Saturday, June 18

Batman: Gates of Gotham #1 of 5 (7/11)

“Part One: A Bridge to the Past”

This is to be a miniseries to explore the past of Gotham City, supposedly laying the groundwork for upcoming stories as well. I'm not sure exactly how that's going to work out given the post-Flashpoint shift that's coming, but it is written by the current writer of Detective Comics, Scott Snyder, who seems to have been the most forthcoming in saying that for the Batman franchise everything we currently know should still be part of the characters' histories, and he is moving over to the flagship Batman title come September. Anyway, the Batman of this series is Dick Grayson, mainly working with Tim Drake Red Robin. Damian shows up late in the Bunker. Notably, Cassandra Cain (the former second Batgirl – nobody really counts Bette Kane before Barbara Gordon, do they?) but now the Batman Inc. agent in Hong Kong, shows up as well. There is a large and fairly vocal group of Cass fans out there, whose hopes were dashed when the latest relaunch of Batgirl gave the mantle to Stephanie Brown; I'm not one of them. I liked the character, and consider the path they took her on a few years ago to have been really crummy, but was really indifferent to the prospect of her going back to Batgirl. I've really liked Steph. Which is all beside the point here. So far either one's been noticeably absent from any announcements for September going forward.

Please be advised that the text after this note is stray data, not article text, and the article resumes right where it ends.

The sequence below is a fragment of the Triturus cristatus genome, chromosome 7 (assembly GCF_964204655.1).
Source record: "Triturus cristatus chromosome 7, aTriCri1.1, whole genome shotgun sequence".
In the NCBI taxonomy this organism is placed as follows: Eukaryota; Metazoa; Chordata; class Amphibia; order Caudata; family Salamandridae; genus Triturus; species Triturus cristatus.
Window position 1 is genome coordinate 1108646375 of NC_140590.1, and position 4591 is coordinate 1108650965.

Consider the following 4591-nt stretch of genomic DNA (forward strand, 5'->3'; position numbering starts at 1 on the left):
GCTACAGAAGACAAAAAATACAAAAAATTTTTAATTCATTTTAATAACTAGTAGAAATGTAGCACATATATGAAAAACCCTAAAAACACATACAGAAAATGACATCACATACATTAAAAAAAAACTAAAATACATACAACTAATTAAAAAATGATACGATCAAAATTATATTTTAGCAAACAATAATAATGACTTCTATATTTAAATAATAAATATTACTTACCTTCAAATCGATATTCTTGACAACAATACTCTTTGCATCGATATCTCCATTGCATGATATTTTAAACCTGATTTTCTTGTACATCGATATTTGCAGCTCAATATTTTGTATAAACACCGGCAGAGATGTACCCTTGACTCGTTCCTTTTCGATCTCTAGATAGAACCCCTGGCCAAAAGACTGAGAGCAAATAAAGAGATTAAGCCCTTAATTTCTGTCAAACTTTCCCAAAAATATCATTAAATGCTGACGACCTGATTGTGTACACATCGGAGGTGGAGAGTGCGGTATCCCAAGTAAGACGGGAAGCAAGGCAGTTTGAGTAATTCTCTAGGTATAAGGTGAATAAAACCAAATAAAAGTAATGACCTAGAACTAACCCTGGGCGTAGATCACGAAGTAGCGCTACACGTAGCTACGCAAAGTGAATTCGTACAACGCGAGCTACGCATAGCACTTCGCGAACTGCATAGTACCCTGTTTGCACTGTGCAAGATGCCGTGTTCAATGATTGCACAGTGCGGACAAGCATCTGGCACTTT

As to this story, the “Gates of Gotham” refers to an archaic term for the bridges connecting the island to the mainland, all originally built by founding families of the city – now being blown by agents unknown. The families mentioned here are the Cobblepots, the Waynes, and the Elliots; the tag for the next issue is, however, “The Four Families of Gotham!” A solid first issue for a story arc but in no way a done-in-one.

The art? Meh. Not really to my liking. I don't mind Manga-esque art per se, but I found this sketchy and distorted, and hard to follow in a couple of sequences clearly “written” in such a way that the art was supposed to tell a clear sequence of events. Maybe I'm simple, but it didn't carry me. The static cover image is kind of cool, though. (Come to think of it, in general composition it's like the latest issue of Batgirl – the hero in front of stained glass, this time a roundel of various allies of the Bat.)  Here's an "uncluttered" image:

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